Angela Southall
Angela Southall 20 September 2016

The Facebook Algorithm Changes. Something to Fear or Embrace?

Facebook recently announced what appeared to be a series of significant changes to its news feed algorithm, eliciting reactions ranging from confusion to despair among marketers. Are the changes something to be worried about?

What are its true implications for marketers, not least for those running referral campaigns (built on the power of social sharing)? Is it really all doom and gloom?

Here at Mention Me, we’ve been digging into what these changes mean and the impact they could be having on referral marketing. And we have to say, we think it’s good news.

The Key Changes: In Summary

Facebook actually announced three key developments in quick succession a few months back. Let’s get up to speed by running through each of them…

Change #1, announced 29 July:

Facebook publishes ‘News Feed Values’ document, emphasising commitment to prioritising friends’ over publishers’ interests.

What Facebook said:

"Our top priority is keeping you connected to the people, places and things you want to be connected to — starting with the people you are friends with on Facebook. That’s why if it’s from your friends, it’s in your feed, period — you just have to scroll down. To help make sure you don’t miss the friends and family posts you are likely to care about, we put those posts toward the top of your News Feed. We learn from you and adapt over time."

Change #2, announced 4 August:

Facebook announces a specific newsfeed algorithm change designed to reduce volume of so-called ‘clickbait’ articles

What Facebook said:

"We’ve heard from people that they specifically want to see fewer stories with clickbait headlines or link titles. These are headlines that intentionally leave out crucial information, or mislead people, forcing people to click to find out the answer… To address this… we’re making an update to News Feed ranking to further reduce clickbait headlines in the coming weeks. With this update, people will see fewer clickbait stories and more of the stories they want to see higher up in their feeds."

Change #3, announced 9 August:

Improved Ad preference controls for are released by Facebook

What Facebook said:

"We’re making ad preferences easier to use, so you can stop seeing certain types of ads. If you don’t want to see ads about a certain interest like travel or cats, you can remove the interest from your ad preferences. We also heard that people want to be able to stop seeing ads from businesses or organizations who have added them to their customer lists... These improvements are designed to give people even more control over how their data informs the ads they see."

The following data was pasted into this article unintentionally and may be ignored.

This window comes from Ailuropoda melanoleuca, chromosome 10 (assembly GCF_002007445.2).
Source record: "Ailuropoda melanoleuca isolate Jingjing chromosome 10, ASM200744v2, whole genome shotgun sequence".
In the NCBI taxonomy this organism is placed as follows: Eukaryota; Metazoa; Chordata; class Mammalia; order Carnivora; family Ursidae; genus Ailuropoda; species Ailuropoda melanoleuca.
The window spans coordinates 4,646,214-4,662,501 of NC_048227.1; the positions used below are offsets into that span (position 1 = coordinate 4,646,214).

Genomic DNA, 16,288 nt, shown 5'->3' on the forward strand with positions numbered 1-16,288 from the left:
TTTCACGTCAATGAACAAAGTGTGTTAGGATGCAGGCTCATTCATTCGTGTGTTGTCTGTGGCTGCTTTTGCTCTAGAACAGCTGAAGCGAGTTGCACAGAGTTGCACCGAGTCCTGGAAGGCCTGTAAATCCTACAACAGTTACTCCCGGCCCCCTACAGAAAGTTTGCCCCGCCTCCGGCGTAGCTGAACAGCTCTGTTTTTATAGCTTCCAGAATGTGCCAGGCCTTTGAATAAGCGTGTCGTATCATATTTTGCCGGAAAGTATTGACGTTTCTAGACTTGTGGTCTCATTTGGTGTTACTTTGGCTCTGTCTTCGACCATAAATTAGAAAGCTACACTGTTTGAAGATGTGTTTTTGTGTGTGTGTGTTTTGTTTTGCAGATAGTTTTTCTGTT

Why These Seem Like good things for Marketers (but Especially Referral Marketing)

Basically, Facebook has prioritised the overall user experience of its newsfeed, over the capability of publishers and advertisers to spend their way in. And that feels like a big win for relevance and trust-based marketing.

The opportunity for referral marketing is fairly obvious. Referral is powered by real, authentic recommendations being shared organically via social channels. Including of course, Facebook… which has just announced it intends to make sure those authentic recommendations get seen above more obtuse, old-school paid advertising.

In fact, we took a look at Mention Me data from before and after Facebook’s main algorithm changes, and it suggests that referral may have already greatly benefitted. Comparing data 3 months prior to the change with 3 months after the change, we’ve see conversion rates from Facebook timeline sharing increase by 22%.  Coincidence? We think not.

In conclusion

By allowing users to choose to see less of the unwanted paid-for content on their newsfeed and more authentic content from their peers, Facebook has paved the way for referral marketing to win big via the social network.

Mention Me allows brands to create, experiment, and iterate highly customised Facebook sharing templates for their customers. Strike the right combination of headline, images and copy, and the results can be amazing.

For instance, following some careful experimentation and iteration this sharing design from Bloom & Wild converted 54% higher than average referral performance…


Create beautiful sharing templates that your customers will actually want to share (and their friends will want to click on) and the algorithm changes may actually work to your advantage.

As far as we’re concerned, Facebook and refer-a-friend is a match made in marketing heaven.

This post about Facebook's algorithm changes was previosuly published on the Mention Me Blog.

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